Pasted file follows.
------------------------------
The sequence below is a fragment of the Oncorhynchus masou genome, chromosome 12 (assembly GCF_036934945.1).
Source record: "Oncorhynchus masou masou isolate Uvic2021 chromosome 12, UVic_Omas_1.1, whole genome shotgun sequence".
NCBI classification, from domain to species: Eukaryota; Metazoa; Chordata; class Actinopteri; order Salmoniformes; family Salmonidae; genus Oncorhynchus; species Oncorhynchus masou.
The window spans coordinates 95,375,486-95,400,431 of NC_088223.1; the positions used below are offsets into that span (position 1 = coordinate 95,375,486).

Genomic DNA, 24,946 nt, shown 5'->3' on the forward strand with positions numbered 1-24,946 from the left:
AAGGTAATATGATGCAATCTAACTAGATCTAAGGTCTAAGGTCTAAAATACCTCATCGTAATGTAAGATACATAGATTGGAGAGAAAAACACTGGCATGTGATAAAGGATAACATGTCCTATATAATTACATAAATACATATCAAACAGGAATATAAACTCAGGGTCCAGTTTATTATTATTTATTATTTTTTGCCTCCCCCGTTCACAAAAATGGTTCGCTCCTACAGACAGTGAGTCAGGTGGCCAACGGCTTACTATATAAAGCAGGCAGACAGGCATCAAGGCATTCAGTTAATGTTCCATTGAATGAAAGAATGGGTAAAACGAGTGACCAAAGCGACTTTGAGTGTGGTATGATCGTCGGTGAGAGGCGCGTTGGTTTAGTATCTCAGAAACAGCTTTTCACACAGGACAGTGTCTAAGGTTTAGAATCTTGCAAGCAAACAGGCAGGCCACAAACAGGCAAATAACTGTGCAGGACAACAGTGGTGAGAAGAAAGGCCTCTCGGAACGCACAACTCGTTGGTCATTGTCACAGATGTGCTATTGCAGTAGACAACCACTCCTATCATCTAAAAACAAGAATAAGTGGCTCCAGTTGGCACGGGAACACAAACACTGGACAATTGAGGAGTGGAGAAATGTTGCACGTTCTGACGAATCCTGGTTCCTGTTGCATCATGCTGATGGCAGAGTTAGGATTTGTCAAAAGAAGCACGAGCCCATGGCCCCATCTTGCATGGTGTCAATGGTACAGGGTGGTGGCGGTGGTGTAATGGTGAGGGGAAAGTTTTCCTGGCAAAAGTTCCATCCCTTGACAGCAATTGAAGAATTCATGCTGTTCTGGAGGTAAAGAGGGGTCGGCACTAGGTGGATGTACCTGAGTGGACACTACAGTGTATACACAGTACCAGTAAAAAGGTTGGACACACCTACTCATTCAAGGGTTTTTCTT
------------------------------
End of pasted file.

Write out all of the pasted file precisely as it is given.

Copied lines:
The sequence below is a fragment of the Oncorhynchus masou genome, chromosome 12 (assembly GCF_036934945.1).
Source record: "Oncorhynchus masou masou isolate Uvic2021 chromosome 12, UVic_Omas_1.1, whole genome shotgun sequence".
NCBI classification, from domain to species: Eukaryota; Metazoa; Chordata; class Actinopteri; order Salmoniformes; family Salmonidae; genus Oncorhynchus; species Oncorhynchus masou.
The window spans coordinates 95,375,486-95,400,431 of NC_088223.1; the positions used below are offsets into that span (position 1 = coordinate 95,375,486).

Genomic DNA, 24,946 nt, shown 5'->3' on the forward strand with positions numbered 1-24,946 from the left:
AAGGTAATATGATGCAATCTAACTAGATCTAAGGTCTAAGGTCTAAAATACCTCATCGTAATGTAAGATACATAGATTGGAGAGAAAAACACTGGCATGTGATAAAGGATAACATGTCCTATATAATTACATAAATACATATCAAACAGGAATATAAACTCAGGGTCCAGTTTATTATTATTTATTATTTTTTGCCTCCCCCGTTCACAAAAATGGTTCGCTCCTACAGACAGTGAGTCAGGTGGCCAACGGCTTACTATATAAAGCAGGCAGACAGGCATCAAGGCATTCAGTTAATGTTCCATTGAATGAAAGAATGGGTAAAACGAGTGACCAAAGCGACTTTGAGTGTGGTATGATCGTCGGTGAGAGGCGCGTTGGTTTAGTATCTCAGAAACAGCTTTTCACACAGGACAGTGTCTAAGGTTTAGAATCTTGCAAGCAAACAGGCAGGCCACAAACAGGCAAATAACTGTGCAGGACAACAGTGGTGAGAAGAAAGGCCTCTCGGAACGCACAACTCGTTGGTCATTGTCACAGATGTGCTATTGCAGTAGACAACCACTCCTATCATCTAAAAACAAGAATAAGTGGCTCCAGTTGGCACGGGAACACAAACACTGGACAATTGAGGAGTGGAGAAATGTTGCACGTTCTGACGAATCCTGGTTCCTGTTGCATCATGCTGATGGCAGAGTTAGGATTTGTCAAAAGAAGCACGAGCCCATGGCCCCATCTTGCATGGTGTCAATGGTACAGGGTGGTGGCGGTGGTGTAATGGTGAGGGGAAAGTTTTCCTGGCAAAAGTTCCATCCCTTGACAGCAATTGAAGAATTCATGCTGTTCTGGAGGTAAAGAGGGGTCGGCACTAGGTGGATGTACCTGAGTGGACACTACAGTGTATACACAGTACCAGTAAAAAGGTTGGACACACCTACTCATTCAAGGGTTTTTCTT